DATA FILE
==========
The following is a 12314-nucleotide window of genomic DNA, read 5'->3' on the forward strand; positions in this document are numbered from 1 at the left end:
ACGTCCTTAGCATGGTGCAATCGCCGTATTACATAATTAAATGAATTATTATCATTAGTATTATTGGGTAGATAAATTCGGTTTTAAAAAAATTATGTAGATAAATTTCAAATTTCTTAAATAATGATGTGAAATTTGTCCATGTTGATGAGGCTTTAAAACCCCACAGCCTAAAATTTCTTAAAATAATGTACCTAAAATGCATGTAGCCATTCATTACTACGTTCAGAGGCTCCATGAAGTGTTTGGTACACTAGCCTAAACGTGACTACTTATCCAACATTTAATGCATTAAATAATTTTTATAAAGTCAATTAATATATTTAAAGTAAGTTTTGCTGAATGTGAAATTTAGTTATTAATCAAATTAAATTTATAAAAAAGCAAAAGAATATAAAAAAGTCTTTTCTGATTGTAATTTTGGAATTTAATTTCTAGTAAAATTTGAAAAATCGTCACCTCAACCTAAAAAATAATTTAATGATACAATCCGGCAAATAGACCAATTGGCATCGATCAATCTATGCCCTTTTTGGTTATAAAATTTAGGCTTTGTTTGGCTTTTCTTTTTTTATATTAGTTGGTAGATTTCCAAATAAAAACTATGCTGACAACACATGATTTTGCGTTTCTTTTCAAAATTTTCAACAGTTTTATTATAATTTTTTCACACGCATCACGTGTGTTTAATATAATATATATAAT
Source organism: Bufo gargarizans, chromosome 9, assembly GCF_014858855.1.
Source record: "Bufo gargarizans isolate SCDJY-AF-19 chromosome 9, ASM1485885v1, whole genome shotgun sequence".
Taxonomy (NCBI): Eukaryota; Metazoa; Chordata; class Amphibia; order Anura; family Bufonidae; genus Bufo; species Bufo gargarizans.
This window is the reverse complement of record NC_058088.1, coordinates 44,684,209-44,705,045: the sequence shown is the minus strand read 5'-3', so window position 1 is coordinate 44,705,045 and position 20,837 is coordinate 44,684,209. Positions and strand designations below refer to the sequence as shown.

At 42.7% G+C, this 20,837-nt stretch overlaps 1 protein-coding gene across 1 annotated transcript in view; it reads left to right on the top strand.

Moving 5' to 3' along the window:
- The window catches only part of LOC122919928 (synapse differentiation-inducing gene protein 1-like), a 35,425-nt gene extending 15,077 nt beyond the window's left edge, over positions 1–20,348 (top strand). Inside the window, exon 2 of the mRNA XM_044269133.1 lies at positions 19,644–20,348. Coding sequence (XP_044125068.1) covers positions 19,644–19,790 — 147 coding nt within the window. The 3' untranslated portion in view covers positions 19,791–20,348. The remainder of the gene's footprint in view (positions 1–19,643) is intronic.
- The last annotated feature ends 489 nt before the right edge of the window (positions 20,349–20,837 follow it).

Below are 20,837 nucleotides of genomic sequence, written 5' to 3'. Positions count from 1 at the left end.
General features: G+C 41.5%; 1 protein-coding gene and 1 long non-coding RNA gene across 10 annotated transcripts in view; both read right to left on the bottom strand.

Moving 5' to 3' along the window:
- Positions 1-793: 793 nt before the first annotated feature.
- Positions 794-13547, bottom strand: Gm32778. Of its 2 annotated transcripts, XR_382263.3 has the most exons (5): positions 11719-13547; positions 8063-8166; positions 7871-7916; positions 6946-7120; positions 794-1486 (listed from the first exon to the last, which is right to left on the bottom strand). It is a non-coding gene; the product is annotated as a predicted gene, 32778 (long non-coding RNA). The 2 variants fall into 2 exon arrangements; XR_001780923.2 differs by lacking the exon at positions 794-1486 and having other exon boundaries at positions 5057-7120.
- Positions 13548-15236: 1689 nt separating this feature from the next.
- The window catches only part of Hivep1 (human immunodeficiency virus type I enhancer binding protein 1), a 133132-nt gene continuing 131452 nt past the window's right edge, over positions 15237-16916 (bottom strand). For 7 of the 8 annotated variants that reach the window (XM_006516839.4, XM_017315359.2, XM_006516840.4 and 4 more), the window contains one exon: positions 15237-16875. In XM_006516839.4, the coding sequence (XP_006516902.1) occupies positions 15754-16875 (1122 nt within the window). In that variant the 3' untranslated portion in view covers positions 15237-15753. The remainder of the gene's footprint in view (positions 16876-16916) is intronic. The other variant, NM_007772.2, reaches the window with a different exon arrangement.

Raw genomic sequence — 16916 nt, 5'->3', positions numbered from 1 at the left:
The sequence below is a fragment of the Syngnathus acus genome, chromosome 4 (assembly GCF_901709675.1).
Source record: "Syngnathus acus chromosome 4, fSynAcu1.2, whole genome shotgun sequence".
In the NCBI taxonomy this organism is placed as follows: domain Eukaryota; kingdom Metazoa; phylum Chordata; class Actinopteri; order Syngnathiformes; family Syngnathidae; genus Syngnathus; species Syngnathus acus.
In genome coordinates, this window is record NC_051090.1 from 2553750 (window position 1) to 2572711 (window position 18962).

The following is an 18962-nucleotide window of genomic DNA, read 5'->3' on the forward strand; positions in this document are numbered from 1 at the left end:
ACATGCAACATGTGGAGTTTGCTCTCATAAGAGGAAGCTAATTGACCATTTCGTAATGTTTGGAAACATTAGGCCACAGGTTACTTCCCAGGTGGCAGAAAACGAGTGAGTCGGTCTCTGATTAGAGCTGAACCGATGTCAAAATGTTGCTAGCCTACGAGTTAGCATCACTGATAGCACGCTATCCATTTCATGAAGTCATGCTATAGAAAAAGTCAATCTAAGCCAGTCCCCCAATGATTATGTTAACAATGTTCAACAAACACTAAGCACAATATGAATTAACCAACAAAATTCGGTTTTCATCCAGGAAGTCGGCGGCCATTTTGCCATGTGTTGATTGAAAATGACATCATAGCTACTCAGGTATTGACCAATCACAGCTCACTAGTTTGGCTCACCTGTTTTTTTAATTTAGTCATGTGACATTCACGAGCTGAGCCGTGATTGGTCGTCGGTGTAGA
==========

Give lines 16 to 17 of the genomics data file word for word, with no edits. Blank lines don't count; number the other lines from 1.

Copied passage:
- Positions 13548-15236: 1689 nt separating this feature from the next.
- The window catches only part of Hivep1 (human immunodeficiency virus type I enhancer binding protein 1), a 133132-nt gene continuing 131452 nt past the window's right edge, over positions 15237-16916 (bottom strand). For 7 of the 8 annotated variants that reach the window (XM_006516839.4, XM_017315359.2, XM_006516840.4 and 4 more), the window contains one exon: positions 15237-16875. In XM_006516839.4, the coding sequence (XP_006516902.1) occupies positions 15754-16875 (1122 nt within the window). In that variant the 3' untranslated portion in view covers positions 15237-15753. The remainder of the gene's footprint in view (positions 16876-16916) is intronic. The other variant, NM_007772.2, reaches the window with a different exon arrangement.